And so often when they’re when their perception is that they stepped outside of the relationship. And because sex wasn’t good in the relationship, a lot of times they throw themselves back into the sexual relationship with a lot of renewed energy. And oftentimes, I think too quickly, I had one client who would talk about she felt that way that that’s what happened with her husband. And so she just started have sex with him just every time he wanted it. And probably more than that, as well, but and then she would just cry afterwards. Right. And it was just so is so dangerous for her in that way. And so I think one of the things that those couples have to understand is that the person that stepped outside of the relationship when they come back and decide they want to reengage the relationship they have processed and already much faster than the person that the injured party that has found out about it. And so talking about how they’re going to reengage sex has to be a process where they understand that that’s happened, where the the person that stepped outside of the relationship slows down, and perhaps the person that is injured speeds up just a little bit but they have to undertake And that that process, they’re going through two different completely distinct processes, especially in regards to sex.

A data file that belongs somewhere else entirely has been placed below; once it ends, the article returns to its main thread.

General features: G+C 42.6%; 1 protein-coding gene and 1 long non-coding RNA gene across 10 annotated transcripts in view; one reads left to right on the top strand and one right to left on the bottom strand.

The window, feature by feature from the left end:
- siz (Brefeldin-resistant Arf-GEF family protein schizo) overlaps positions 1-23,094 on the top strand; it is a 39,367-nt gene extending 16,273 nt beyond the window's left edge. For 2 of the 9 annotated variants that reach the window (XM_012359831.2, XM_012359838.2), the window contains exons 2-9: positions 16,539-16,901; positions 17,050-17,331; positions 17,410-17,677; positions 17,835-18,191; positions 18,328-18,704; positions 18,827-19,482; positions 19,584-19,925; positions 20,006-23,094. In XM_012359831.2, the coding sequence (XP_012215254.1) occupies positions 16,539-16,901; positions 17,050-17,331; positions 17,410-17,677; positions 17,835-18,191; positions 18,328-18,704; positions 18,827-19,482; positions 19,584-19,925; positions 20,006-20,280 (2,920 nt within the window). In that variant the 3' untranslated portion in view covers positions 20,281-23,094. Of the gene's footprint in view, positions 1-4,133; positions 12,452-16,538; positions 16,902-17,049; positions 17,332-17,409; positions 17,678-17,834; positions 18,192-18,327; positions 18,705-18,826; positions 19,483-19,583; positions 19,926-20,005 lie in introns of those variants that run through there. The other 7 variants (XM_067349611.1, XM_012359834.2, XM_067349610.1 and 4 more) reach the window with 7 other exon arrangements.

Announcer 34:06
hear more from Laurie Watson and Adam Mathews at the North Carolina Licensed Marriage and Family Therapy Association annual conference on upcoming episodes of foreplay radio sex therapy. Thanks for listening.

Laurie Watson 34:19